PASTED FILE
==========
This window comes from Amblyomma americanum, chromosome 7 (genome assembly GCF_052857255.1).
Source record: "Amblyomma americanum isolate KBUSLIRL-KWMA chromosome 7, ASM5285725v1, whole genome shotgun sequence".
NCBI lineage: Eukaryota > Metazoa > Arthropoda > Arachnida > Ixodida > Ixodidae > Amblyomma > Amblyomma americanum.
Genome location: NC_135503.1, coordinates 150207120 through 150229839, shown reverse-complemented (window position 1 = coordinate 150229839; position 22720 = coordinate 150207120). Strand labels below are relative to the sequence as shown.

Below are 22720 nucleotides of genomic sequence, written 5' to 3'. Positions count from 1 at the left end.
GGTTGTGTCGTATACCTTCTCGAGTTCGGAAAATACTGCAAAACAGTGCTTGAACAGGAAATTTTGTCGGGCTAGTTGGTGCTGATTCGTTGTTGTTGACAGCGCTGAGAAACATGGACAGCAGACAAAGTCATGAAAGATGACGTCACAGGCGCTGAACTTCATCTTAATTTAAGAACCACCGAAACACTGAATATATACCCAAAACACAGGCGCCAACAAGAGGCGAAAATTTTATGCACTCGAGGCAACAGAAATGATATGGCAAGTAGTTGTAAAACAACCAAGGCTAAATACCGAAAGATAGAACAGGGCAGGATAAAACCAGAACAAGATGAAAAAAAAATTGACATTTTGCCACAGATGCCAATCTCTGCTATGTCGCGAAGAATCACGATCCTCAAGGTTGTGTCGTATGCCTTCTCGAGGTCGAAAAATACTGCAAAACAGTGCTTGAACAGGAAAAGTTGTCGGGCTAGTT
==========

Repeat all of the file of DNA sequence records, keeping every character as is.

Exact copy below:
This window comes from Amblyomma americanum, chromosome 7 (genome assembly GCF_052857255.1).
Source record: "Amblyomma americanum isolate KBUSLIRL-KWMA chromosome 7, ASM5285725v1, whole genome shotgun sequence".
NCBI lineage: Eukaryota > Metazoa > Arthropoda > Arachnida > Ixodida > Ixodidae > Amblyomma > Amblyomma americanum.
Genome location: NC_135503.1, coordinates 150207120 through 150229839, shown reverse-complemented (window position 1 = coordinate 150229839; position 22720 = coordinate 150207120). Strand labels below are relative to the sequence as shown.

Below are 22720 nucleotides of genomic sequence, written 5' to 3'. Positions count from 1 at the left end.
GGTTGTGTCGTATACCTTCTCGAGTTCGGAAAATACTGCAAAACAGTGCTTGAACAGGAAATTTTGTCGGGCTAGTTGGTGCTGATTCGTTGTTGTTGACAGCGCTGAGAAACATGGACAGCAGACAAAGTCATGAAAGATGACGTCACAGGCGCTGAACTTCATCTTAATTTAAGAACCACCGAAACACTGAATATATACCCAAAACACAGGCGCCAACAAGAGGCGAAAATTTTATGCACTCGAGGCAACAGAAATGATATGGCAAGTAGTTGTAAAACAACCAAGGCTAAATACCGAAAGATAGAACAGGGCAGGATAAAACCAGAACAAGATGAAAAAAAAATTGACATTTTGCCACAGATGCCAATCTCTGCTATGTCGCGAAGAATCACGATCCTCAAGGTTGTGTCGTATGCCTTCTCGAGGTCGAAAAATACTGCAAAACAGTGCTTGAACAGGAAAAGTTGTCGGGCTAGTT